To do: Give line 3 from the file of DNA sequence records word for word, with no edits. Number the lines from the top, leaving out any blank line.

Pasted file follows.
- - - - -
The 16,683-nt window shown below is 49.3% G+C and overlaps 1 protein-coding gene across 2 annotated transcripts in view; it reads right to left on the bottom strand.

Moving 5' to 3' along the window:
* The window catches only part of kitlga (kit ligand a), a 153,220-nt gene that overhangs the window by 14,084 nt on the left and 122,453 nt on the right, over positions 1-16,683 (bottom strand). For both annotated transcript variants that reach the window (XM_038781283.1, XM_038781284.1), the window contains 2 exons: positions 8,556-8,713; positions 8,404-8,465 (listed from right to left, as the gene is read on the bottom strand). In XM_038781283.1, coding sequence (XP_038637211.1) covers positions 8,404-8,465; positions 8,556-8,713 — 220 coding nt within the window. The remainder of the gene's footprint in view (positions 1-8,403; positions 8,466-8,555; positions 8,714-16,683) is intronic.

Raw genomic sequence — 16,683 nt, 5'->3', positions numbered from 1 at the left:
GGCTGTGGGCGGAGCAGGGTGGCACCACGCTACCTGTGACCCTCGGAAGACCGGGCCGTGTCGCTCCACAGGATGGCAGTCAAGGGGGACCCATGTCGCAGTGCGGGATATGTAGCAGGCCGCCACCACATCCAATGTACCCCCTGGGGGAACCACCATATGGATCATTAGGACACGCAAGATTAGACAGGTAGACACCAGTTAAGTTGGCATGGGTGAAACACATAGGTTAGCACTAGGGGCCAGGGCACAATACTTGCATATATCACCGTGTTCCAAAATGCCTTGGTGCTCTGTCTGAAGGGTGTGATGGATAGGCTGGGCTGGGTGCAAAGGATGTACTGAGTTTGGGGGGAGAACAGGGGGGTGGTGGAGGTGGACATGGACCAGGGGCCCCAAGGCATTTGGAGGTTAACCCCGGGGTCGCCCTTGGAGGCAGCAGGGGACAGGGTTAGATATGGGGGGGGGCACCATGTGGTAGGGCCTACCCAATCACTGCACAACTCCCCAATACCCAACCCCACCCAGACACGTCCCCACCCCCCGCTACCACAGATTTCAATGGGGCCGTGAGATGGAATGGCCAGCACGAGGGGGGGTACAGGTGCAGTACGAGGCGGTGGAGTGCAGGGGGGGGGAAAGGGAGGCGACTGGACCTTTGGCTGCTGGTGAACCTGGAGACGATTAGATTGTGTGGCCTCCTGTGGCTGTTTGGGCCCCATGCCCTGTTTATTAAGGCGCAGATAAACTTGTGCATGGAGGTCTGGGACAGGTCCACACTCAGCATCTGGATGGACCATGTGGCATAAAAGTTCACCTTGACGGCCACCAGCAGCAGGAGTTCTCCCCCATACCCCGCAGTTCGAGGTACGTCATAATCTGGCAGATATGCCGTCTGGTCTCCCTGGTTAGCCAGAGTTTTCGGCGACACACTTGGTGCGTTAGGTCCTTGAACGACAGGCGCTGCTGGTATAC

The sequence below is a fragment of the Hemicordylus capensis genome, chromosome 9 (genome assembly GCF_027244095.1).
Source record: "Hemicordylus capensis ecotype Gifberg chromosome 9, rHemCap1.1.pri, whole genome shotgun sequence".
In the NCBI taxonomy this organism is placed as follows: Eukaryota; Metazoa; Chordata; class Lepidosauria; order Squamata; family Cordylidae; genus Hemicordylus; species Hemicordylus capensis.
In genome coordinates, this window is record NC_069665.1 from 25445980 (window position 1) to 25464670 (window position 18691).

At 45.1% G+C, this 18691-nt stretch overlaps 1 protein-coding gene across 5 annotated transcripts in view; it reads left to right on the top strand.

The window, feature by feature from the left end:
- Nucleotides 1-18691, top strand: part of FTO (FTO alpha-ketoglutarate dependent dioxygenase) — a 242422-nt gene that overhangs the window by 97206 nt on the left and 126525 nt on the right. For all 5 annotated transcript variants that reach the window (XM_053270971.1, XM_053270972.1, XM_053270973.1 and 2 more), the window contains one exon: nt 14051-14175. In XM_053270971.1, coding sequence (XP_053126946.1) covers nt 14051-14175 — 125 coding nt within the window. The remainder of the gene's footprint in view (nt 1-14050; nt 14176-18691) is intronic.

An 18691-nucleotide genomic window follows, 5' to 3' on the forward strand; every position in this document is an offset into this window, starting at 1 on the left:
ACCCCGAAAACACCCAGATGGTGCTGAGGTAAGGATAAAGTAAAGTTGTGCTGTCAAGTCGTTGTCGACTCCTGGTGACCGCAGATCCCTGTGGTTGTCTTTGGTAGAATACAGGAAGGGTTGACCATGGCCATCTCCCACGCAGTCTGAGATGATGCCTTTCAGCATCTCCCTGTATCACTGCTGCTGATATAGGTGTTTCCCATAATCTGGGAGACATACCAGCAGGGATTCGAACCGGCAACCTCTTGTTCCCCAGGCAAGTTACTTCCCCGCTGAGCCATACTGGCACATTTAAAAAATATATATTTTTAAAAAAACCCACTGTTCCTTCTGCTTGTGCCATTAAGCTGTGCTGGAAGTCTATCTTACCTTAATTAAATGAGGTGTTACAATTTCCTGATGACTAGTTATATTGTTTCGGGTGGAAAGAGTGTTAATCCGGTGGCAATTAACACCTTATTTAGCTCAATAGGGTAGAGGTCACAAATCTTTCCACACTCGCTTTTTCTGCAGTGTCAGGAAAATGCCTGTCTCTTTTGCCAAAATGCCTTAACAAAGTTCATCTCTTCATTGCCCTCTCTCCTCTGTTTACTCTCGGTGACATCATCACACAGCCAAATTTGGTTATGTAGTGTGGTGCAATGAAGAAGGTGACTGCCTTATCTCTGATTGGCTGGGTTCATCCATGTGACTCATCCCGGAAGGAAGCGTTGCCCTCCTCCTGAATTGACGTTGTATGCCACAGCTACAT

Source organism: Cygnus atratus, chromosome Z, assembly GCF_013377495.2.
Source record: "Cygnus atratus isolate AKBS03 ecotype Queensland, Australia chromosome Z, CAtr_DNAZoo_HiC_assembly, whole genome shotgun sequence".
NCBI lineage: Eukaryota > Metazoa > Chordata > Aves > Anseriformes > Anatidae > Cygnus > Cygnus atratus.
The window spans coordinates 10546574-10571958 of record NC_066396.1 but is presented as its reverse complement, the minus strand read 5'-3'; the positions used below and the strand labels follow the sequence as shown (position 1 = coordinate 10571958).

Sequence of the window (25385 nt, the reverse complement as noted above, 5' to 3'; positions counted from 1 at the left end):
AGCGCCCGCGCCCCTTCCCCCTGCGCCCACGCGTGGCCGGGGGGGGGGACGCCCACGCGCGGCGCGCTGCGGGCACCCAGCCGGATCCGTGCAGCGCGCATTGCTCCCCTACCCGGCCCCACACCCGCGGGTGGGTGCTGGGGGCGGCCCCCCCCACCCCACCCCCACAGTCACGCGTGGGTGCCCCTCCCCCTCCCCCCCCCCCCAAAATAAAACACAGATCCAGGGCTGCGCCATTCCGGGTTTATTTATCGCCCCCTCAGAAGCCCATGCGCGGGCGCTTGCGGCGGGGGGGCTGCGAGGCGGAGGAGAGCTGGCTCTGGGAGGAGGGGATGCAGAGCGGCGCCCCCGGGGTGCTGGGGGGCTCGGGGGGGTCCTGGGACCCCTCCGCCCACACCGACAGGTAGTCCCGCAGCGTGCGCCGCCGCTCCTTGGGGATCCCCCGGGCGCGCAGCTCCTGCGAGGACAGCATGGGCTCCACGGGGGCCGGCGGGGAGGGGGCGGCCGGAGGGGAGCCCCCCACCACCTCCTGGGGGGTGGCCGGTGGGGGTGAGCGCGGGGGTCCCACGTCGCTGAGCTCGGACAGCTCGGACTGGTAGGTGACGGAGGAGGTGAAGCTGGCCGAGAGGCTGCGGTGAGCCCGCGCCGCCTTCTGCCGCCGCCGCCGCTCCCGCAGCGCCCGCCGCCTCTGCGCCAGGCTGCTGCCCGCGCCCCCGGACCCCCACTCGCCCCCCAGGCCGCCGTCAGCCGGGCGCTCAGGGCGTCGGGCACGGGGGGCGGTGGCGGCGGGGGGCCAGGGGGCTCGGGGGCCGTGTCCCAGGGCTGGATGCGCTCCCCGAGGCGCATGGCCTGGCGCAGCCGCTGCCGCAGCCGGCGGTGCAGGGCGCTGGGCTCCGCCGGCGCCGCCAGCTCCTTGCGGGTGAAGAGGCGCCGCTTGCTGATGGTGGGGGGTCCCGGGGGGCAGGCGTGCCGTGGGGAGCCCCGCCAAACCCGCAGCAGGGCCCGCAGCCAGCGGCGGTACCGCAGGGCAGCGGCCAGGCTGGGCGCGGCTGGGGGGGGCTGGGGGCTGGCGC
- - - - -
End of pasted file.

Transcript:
* The window catches only part of kitlga (kit ligand a), a 153,220-nt gene that overhangs the window by 14,084 nt on the left and 122,453 nt on the right, over positions 1-16,683 (bottom strand). For both annotated transcript variants that reach the window (XM_038781283.1, XM_038781284.1), the window contains 2 exons: positions 8,556-8,713; positions 8,404-8,465 (listed from right to left, as the gene is read on the bottom strand). In XM_038781283.1, coding sequence (XP_038637211.1) covers positions 8,404-8,465; positions 8,556-8,713 — 220 coding nt within the window. The remainder of the gene's footprint in view (positions 1-8,403; positions 8,466-8,555; positions 8,714-16,683) is intronic.